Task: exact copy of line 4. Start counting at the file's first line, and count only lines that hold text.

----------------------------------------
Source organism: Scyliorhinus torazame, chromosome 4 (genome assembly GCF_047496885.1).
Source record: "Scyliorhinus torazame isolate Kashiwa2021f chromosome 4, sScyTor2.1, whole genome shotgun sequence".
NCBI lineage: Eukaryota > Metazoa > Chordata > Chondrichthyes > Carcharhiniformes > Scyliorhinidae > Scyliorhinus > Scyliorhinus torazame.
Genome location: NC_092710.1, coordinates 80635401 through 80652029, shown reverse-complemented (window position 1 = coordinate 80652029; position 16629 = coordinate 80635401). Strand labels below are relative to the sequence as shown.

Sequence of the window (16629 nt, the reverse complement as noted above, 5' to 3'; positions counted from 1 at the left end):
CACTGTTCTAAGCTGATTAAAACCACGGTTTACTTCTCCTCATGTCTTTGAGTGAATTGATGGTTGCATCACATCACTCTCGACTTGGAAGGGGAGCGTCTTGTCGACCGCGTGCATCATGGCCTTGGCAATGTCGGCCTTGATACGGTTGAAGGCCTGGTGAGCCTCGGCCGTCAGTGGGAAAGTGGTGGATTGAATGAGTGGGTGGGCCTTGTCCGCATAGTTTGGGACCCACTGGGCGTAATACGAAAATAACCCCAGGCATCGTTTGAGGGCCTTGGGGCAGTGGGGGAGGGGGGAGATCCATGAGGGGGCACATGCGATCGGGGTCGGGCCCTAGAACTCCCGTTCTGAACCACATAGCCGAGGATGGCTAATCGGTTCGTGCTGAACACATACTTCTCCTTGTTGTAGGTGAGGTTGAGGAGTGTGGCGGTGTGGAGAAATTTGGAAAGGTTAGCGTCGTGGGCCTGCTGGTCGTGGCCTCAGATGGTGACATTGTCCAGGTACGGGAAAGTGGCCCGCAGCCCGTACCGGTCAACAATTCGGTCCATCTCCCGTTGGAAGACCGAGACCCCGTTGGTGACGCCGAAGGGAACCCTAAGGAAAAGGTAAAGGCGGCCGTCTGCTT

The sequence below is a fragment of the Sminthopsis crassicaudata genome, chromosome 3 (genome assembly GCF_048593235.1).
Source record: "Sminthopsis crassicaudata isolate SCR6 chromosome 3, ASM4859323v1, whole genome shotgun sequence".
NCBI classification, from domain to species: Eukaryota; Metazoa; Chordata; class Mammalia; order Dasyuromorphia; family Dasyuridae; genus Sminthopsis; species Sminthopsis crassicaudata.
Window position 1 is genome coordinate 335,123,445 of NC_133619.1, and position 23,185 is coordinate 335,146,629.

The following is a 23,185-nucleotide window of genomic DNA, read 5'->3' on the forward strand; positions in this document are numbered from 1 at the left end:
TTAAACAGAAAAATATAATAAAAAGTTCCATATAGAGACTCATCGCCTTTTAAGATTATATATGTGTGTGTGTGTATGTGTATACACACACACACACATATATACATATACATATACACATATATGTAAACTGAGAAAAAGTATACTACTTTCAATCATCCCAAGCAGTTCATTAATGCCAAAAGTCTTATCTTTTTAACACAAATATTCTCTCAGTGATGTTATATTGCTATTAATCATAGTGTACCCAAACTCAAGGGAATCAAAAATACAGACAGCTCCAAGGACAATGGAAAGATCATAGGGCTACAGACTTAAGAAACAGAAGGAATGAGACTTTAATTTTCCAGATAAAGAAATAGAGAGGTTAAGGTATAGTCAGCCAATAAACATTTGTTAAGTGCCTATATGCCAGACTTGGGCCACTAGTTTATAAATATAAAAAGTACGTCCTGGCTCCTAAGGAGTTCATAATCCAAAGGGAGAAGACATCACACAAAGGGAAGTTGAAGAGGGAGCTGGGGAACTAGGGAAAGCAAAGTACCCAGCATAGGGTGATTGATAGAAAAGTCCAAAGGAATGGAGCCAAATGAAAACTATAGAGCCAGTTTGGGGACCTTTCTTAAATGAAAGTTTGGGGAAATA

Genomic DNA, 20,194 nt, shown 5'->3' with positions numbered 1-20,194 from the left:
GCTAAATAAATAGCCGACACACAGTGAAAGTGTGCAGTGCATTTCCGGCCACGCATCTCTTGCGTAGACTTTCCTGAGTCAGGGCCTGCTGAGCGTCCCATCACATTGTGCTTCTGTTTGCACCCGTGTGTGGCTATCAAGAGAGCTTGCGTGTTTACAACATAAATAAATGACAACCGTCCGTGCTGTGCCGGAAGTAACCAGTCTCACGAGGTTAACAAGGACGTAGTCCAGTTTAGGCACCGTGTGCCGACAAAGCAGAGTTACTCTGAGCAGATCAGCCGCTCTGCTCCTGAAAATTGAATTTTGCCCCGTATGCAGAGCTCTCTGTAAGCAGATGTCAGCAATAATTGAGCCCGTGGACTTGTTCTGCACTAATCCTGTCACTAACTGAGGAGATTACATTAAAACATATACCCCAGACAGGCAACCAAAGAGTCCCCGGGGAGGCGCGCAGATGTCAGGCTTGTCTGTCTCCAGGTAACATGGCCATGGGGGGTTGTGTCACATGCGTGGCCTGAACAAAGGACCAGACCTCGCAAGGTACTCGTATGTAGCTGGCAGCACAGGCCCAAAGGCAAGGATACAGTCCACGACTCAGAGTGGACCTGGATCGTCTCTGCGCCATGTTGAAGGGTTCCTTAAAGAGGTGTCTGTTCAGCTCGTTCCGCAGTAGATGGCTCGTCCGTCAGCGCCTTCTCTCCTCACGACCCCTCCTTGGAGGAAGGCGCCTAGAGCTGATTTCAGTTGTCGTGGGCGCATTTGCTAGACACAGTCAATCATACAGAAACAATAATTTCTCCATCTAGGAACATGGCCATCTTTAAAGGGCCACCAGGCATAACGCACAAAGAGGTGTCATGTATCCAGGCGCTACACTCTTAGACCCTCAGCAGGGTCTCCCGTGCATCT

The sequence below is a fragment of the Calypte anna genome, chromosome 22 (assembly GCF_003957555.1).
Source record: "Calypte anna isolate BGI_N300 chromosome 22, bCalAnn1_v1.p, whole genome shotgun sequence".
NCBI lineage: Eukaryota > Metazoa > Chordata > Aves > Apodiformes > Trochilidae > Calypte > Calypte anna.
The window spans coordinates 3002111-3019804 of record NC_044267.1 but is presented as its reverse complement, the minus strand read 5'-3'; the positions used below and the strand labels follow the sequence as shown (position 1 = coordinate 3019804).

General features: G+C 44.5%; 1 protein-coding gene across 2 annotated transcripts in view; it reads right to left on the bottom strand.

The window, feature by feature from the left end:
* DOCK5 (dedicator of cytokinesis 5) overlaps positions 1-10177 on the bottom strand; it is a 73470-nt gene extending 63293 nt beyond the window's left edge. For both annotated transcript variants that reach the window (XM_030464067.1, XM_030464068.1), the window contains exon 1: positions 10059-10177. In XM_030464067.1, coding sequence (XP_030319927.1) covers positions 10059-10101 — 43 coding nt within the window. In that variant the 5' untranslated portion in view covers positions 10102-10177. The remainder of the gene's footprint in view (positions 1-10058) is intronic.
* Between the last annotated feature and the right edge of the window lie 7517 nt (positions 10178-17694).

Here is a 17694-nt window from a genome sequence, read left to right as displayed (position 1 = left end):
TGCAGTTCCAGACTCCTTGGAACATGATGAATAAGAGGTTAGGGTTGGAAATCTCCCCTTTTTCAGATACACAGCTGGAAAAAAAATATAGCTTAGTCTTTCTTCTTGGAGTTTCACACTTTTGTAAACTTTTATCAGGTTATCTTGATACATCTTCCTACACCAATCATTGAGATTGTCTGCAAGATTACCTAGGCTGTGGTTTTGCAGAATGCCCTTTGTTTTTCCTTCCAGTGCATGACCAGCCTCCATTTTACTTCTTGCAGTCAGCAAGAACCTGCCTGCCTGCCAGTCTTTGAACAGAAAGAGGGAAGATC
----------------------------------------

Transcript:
Genome location: NC_092710.1, coordinates 80635401 through 80652029, shown reverse-complemented (window position 1 = coordinate 80652029; position 16629 = coordinate 80635401). Strand labels below are relative to the sequence as shown.